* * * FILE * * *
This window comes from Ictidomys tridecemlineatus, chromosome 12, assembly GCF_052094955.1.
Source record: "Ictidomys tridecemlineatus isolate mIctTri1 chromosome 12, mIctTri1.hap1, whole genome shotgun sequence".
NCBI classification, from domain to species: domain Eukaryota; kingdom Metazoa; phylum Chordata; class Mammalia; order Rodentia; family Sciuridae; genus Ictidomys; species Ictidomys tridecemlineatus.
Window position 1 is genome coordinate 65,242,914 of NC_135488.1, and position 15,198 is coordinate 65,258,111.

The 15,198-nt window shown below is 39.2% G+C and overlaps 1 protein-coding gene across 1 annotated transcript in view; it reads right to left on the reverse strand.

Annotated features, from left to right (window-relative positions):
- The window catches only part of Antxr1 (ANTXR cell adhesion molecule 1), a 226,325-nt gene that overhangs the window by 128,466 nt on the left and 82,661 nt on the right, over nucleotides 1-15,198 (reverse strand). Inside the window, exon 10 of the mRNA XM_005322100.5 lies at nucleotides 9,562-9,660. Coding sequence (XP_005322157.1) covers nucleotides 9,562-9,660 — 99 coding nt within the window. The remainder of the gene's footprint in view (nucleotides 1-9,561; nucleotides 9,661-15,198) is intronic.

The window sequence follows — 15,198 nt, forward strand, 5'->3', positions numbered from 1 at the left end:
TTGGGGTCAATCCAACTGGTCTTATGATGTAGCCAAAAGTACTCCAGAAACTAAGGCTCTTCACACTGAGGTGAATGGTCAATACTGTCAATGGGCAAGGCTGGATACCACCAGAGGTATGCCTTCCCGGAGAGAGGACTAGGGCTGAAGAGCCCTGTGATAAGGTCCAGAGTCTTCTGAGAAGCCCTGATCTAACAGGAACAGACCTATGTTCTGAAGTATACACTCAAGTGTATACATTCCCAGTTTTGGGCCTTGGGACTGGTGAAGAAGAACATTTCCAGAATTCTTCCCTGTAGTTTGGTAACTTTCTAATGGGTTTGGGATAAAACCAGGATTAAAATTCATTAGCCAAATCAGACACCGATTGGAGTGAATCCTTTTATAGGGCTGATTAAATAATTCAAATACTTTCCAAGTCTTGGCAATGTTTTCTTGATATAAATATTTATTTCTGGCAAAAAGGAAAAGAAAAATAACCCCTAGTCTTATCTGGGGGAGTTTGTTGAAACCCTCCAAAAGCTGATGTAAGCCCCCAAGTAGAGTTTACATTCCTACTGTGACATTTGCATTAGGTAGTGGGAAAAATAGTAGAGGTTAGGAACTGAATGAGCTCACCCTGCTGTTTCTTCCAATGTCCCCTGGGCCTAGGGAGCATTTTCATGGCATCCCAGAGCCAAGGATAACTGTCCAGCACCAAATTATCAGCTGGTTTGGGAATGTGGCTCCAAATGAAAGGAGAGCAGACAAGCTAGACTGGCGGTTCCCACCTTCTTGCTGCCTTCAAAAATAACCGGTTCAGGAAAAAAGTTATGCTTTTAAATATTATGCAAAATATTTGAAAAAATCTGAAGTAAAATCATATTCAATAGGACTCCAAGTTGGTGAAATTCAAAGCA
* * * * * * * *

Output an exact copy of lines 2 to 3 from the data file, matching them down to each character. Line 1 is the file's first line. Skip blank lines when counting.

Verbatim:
Source record: "Ictidomys tridecemlineatus isolate mIctTri1 chromosome 12, mIctTri1.hap1, whole genome shotgun sequence".
NCBI classification, from domain to species: domain Eukaryota; kingdom Metazoa; phylum Chordata; class Mammalia; order Rodentia; family Sciuridae; genus Ictidomys; species Ictidomys tridecemlineatus.